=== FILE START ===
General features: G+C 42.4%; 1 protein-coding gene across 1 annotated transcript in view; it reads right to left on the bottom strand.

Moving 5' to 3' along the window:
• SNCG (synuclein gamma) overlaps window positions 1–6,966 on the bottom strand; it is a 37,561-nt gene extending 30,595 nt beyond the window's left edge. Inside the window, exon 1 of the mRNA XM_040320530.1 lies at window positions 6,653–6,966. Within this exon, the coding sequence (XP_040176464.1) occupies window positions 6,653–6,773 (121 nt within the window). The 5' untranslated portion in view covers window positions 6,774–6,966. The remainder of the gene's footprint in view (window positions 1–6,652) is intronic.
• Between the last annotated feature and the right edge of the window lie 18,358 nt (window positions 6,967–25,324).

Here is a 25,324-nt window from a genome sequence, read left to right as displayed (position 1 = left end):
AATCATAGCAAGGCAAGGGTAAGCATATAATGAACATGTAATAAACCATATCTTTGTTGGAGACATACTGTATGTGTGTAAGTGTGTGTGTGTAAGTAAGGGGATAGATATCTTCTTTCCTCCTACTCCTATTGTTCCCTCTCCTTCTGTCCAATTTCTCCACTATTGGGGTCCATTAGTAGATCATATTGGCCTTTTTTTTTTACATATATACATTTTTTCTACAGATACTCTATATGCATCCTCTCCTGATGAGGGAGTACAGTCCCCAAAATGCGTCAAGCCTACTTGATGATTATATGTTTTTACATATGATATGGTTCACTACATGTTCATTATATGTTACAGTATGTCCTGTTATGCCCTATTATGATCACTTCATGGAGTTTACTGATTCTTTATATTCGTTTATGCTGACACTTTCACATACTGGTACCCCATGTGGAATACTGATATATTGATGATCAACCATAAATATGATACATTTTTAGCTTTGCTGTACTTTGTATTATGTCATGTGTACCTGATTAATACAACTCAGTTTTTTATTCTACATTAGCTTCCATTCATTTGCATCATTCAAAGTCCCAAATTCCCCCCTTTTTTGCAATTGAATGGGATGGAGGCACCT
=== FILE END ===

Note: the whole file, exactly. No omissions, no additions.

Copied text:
General features: G+C 42.4%; 1 protein-coding gene across 1 annotated transcript in view; it reads right to left on the bottom strand.

Moving 5' to 3' along the window:
• SNCG (synuclein gamma) overlaps window positions 1–6,966 on the bottom strand; it is a 37,561-nt gene extending 30,595 nt beyond the window's left edge. Inside the window, exon 1 of the mRNA XM_040320530.1 lies at window positions 6,653–6,966. Within this exon, the coding sequence (XP_040176464.1) occupies window positions 6,653–6,773 (121 nt within the window). The 5' untranslated portion in view covers window positions 6,774–6,966. The remainder of the gene's footprint in view (window positions 1–6,652) is intronic.
• Between the last annotated feature and the right edge of the window lie 18,358 nt (window positions 6,967–25,324).

Here is a 25,324-nt window from a genome sequence, read left to right as displayed (position 1 = left end):
AATCATAGCAAGGCAAGGGTAAGCATATAATGAACATGTAATAAACCATATCTTTGTTGGAGACATACTGTATGTGTGTAAGTGTGTGTGTGTAAGTAAGGGGATAGATATCTTCTTTCCTCCTACTCCTATTGTTCCCTCTCCTTCTGTCCAATTTCTCCACTATTGGGGTCCATTAGTAGATCATATTGGCCTTTTTTTTTTACATATATACATTTTTTCTACAGATACTCTATATGCATCCTCTCCTGATGAGGGAGTACAGTCCCCAAAATGCGTCAAGCCTACTTGATGATTATATGTTTTTACATATGATATGGTTCACTACATGTTCATTATATGTTACAGTATGTCCTGTTATGCCCTATTATGATCACTTCATGGAGTTTACTGATTCTTTATATTCGTTTATGCTGACACTTTCACATACTGGTACCCCATGTGGAATACTGATATATTGATGATCAACCATAAATATGATACATTTTTAGCTTTGCTGTACTTTGTATTATGTCATGTGTACCTGATTAATACAACTCAGTTTTTTATTCTACATTAGCTTCCATTCATTTGCATCATTCAAAGTCCCAAATTCCCCCCTTTTTTGCAATTGAATGGGATGGAGGCACCT